Dick Cheney’s Heart

Dr. Wes gives a good run-down on what was going on with the VP’s ticker yesterday. What jumped out at me, as I perused the news reports, was that Cheney’s atrial fibrillation was detected in the morning and fixed in the afternoon. We spend so much time bellyaching about the cost and inefficiencies in our heath care system that we forget how amazing this is.

Contrast this to the state of the art in 1941. On December 26 of that year, Winston Churchill had a heart attack. His personal physician prescribed the best therapy available at the time—bed rest. Dwight Eisenhower received the same cutting edge “treatment? for the heart attack he suffered in 1955.

During the era of Churchill and Eisenhower, a man with Cheney’s heart issues could no more have served effectively as VP than he could have flown to the Moon. These days, however, it is not at all unusual for a heart attack victim to go back to work. As David Gratzer points out in The Cure:

88 percent of heart attack survivors under 65 return to work … 44 percent of heart attack survivors felt their health was better after one year than in the month before the cardiac event. 

So, how did things improve so much? Well, here’s a hint: It wasn’t the contribution of government-run health care.

Comments 11

  1. drmatt wrote:

    Pacemakers were initially develped in sydney australia…..oops and per cutaneous intervenstions were developed in switzerland (a hybrid, not for profit syseem. hmmmmm

    Posted 27 Nov 2007 at 11:28 am
  2. Catron wrote:

    First, many of the quality-of-life advances for heart patients have been brought about by state-of-the-art pharmaceuticals, developed by those fiends at BIG PHARMA.

    Second, the first truly reliable pacemakers were developed by Telectronics, an Australian CORPORATION.

    Third, surely even you are not suggesting that we owe percutaneous interventions to some government bureaucracy.

    Posted 27 Nov 2007 at 1:53 pm
  3. drmatt wrote:

    1 As far as I know BIG PHARMA has developed “quantity of life medication” I know of no quality of life medication they have developed for heart patients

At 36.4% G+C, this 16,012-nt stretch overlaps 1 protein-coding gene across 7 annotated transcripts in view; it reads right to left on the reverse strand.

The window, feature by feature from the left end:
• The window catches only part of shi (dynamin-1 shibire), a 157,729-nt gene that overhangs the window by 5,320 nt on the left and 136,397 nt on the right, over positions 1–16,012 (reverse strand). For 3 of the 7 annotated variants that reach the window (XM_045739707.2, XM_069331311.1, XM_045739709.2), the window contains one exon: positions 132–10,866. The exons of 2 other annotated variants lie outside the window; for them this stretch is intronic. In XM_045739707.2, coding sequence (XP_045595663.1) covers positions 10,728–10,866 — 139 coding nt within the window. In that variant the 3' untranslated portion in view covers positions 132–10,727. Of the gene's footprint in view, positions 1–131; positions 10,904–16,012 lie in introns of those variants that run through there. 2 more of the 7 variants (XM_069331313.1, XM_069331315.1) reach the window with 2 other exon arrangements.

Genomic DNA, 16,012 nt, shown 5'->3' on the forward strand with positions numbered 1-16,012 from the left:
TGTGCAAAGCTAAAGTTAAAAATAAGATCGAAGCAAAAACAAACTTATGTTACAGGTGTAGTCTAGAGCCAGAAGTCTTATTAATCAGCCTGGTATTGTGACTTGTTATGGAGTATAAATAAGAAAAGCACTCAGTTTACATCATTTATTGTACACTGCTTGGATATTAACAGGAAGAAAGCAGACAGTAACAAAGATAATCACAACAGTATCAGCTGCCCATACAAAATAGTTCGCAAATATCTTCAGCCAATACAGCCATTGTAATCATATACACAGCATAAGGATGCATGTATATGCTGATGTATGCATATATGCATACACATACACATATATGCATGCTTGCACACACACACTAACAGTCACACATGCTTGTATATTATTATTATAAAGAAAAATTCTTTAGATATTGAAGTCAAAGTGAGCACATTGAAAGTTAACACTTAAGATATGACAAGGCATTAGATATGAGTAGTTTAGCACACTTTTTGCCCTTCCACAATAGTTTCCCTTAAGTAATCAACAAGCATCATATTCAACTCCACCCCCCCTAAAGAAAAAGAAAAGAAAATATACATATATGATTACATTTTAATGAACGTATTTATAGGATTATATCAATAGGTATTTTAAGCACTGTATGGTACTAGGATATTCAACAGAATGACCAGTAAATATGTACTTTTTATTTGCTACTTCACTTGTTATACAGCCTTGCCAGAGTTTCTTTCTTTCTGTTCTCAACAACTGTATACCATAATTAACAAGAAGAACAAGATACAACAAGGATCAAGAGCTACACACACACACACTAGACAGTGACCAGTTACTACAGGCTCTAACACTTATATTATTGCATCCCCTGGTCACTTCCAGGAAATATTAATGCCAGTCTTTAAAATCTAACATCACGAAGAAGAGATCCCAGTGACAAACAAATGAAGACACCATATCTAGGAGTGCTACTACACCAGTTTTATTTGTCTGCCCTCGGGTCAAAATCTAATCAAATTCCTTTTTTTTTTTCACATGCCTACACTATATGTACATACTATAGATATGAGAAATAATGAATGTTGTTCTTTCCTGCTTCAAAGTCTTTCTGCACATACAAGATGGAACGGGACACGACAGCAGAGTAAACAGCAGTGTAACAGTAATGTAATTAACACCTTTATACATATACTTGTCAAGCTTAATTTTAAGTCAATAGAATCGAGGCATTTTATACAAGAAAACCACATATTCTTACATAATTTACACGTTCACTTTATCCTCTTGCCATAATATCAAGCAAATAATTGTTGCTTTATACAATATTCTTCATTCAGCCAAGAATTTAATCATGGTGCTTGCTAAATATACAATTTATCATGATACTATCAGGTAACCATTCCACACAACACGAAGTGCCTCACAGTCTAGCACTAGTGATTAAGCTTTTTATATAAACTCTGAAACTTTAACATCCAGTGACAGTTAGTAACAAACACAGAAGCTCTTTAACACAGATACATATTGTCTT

2 Who’s research did “teletronics” use to develop it? yup, the work of people in a national health system

    3 read and learn, that is where it came from, along with a lot of other life saving and life improving measures.

    Posted 27 Nov 2007 at 2:40 pm
  4. Catron wrote:

    BIG PHARMA has developed “quantity of life medication?

    Pretty hard to have a decent quality of life when you’re dead.

    Who’s research did “teletronics? use to develop it? the work of people in a national health system

    If the hospital system is nationalized, it’s pretty hard to use data from a private system.

    that is where it came from

    I’d love to see some support for that assertion.

    Posted 27 Nov 2007 at 3:46 pm
  5. drmatt wrote:

    what is the point of quantity of life if you can’t afford to eat because of the cost of your medications?

    I actually dont believe that you want to see any data that supports anything good could have come from a nationalized health system but here you are

    In 1928 Dr Mark C Lidwell of the Royal Prince Alfred Hospital of Sydney, supported by physicist Edgar H Booth of the University of Sydney, devised a portable apparatus which “plugged into a lighting point” and in which “One pole was applied to a skin pad soaked in strong salt solution” while the other pole “consisted of a needle insulated except at its point, and was plunged into the appropriate cardiac chamber”. “The pacemaker rate was variable from about 80 to 120 pulses per minute, and likewise the voltage variable from 1.5 to 120 volts” The apparatus was used to revive a stillborn infant at Crown Street Women’s Hospital, Sydney whose heart continued “to beat on its own accord”, “at the end of 10 minutes” of stimulation.[2][3]

    All work from this point on had to spring from this initial work.

    Posted 27 Nov 2007 at 4:05 pm
  6. Rich wrote:

    Digoxin turns out to be a quality of life drug. Not realy developed by big pharma, though.

    Big pharma did develop several inotropes which were quality of life drugs, unfortunately, most of the patients felt great until they died. These seem to be making a small comeback, however.

    Posted 27 Nov 2007 at 4:16 pm
  7. Catron wrote:

    Come on, drmatt, I asked you to prove your assertion that we owe percutaneous interventions to some government bureaucracy (in Switzerland). Instead, you’re giving me irrelevant info (from the other side of the planet) relating to another point.

    Posted 27 Nov 2007 at 4:49 pm
  8. drmatt wrote:

    Sorry, I answered the wrong question, per cutaneous intervention was developed by a radiologist by the name of Dr. Andreas Gruentzig, german trained, but developed the techninque in 1977 in switzerland. not sure what proof you want, I wasnt there and I dont know if there are pictures or videos.

    Posted 27 Nov 2007 at 5:17 pm
  9. Catron wrote:

    Was Dr. Gruentzig a kind of one-man bureaucracy?

    Posted 27 Nov 2007 at 6:23 pm
  10. Marc Brown wrote:

    Gruentzig is famous for pioneering angioplasty. He did the first on an awake human in 1977 at the university hosiptal in Zurich, where he worked.

    Oh, and Crick and Watson discovered DNA at Cambridge University.

    Posted 28 Nov 2007 at 4:03 am
  11. drmatt wrote:

    where other pioneers one man corporations?

    Posted 28 Nov 2007 at 6:24 am

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